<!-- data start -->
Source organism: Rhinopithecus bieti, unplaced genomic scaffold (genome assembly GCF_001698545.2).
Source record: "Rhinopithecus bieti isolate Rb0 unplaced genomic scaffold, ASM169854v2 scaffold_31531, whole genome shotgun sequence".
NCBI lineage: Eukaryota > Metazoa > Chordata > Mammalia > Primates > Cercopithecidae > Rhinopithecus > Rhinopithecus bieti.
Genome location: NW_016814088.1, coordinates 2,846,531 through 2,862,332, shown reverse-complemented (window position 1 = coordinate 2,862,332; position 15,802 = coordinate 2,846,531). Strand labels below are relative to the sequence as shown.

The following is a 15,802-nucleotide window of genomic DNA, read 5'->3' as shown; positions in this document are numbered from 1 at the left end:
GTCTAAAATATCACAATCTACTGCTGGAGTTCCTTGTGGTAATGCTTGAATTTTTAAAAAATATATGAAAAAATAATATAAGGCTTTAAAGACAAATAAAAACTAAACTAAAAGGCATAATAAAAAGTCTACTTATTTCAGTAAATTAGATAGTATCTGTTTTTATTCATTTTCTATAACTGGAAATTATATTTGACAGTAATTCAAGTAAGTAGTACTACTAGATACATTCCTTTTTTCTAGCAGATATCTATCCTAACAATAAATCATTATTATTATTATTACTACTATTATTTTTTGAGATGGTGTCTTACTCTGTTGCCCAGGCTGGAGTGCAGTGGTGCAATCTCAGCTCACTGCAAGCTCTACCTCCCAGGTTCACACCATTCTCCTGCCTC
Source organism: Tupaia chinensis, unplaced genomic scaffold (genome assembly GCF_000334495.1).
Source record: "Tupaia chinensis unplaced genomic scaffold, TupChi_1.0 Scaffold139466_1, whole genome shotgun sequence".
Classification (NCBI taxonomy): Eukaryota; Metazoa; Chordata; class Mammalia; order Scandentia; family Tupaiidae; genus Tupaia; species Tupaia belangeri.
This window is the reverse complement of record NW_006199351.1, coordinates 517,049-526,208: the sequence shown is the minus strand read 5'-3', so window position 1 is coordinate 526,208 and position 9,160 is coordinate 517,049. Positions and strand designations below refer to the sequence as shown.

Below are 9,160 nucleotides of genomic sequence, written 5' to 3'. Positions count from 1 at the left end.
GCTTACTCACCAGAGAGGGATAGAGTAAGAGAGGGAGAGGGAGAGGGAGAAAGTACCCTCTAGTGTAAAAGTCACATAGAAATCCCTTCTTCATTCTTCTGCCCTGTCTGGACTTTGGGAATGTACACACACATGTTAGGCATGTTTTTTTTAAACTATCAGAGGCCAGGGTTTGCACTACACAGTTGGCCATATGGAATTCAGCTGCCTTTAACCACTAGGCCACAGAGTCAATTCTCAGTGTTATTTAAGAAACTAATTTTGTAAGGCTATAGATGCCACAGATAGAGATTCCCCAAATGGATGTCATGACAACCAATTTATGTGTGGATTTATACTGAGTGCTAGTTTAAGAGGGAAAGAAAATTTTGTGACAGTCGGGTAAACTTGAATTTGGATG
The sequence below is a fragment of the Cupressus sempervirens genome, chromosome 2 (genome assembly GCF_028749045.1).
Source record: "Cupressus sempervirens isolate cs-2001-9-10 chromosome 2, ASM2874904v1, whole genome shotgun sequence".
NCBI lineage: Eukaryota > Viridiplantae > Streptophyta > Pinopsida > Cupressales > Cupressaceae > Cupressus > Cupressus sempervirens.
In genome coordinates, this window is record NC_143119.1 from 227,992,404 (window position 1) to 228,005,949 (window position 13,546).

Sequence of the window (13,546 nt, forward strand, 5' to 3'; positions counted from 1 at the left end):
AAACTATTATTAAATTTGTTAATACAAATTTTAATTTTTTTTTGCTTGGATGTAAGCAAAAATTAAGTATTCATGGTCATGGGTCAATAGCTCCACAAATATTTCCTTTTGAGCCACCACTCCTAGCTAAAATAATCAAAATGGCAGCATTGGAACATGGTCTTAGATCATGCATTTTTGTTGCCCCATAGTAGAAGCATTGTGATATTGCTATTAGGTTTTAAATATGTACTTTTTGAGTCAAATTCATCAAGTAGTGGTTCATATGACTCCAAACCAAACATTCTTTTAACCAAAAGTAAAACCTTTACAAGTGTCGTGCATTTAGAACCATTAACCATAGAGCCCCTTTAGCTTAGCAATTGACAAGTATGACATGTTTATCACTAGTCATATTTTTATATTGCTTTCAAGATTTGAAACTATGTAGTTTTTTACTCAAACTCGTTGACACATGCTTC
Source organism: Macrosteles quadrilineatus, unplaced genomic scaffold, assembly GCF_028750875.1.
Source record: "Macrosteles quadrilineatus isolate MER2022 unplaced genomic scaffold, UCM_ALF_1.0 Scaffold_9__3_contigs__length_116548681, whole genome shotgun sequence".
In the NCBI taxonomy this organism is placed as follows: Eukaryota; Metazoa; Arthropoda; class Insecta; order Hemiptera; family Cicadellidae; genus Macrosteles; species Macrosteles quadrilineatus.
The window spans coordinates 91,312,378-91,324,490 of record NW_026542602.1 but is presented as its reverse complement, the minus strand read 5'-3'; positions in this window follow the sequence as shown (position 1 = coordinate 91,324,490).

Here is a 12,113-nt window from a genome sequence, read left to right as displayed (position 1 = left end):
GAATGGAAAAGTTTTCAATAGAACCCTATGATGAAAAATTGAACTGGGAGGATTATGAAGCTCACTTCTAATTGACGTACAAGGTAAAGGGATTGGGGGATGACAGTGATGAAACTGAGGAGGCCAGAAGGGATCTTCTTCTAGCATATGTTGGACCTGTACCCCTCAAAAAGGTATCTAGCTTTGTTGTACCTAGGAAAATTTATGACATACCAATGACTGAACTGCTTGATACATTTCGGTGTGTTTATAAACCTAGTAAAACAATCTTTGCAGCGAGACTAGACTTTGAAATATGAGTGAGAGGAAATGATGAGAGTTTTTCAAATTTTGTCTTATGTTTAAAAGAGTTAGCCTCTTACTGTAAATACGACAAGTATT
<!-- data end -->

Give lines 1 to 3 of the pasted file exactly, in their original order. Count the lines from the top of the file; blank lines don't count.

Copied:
Source organism: Rhinopithecus bieti, unplaced genomic scaffold (genome assembly GCF_001698545.2).
Source record: "Rhinopithecus bieti isolate Rb0 unplaced genomic scaffold, ASM169854v2 scaffold_31531, whole genome shotgun sequence".
NCBI lineage: Eukaryota > Metazoa > Chordata > Mammalia > Primates > Cercopithecidae > Rhinopithecus > Rhinopithecus bieti.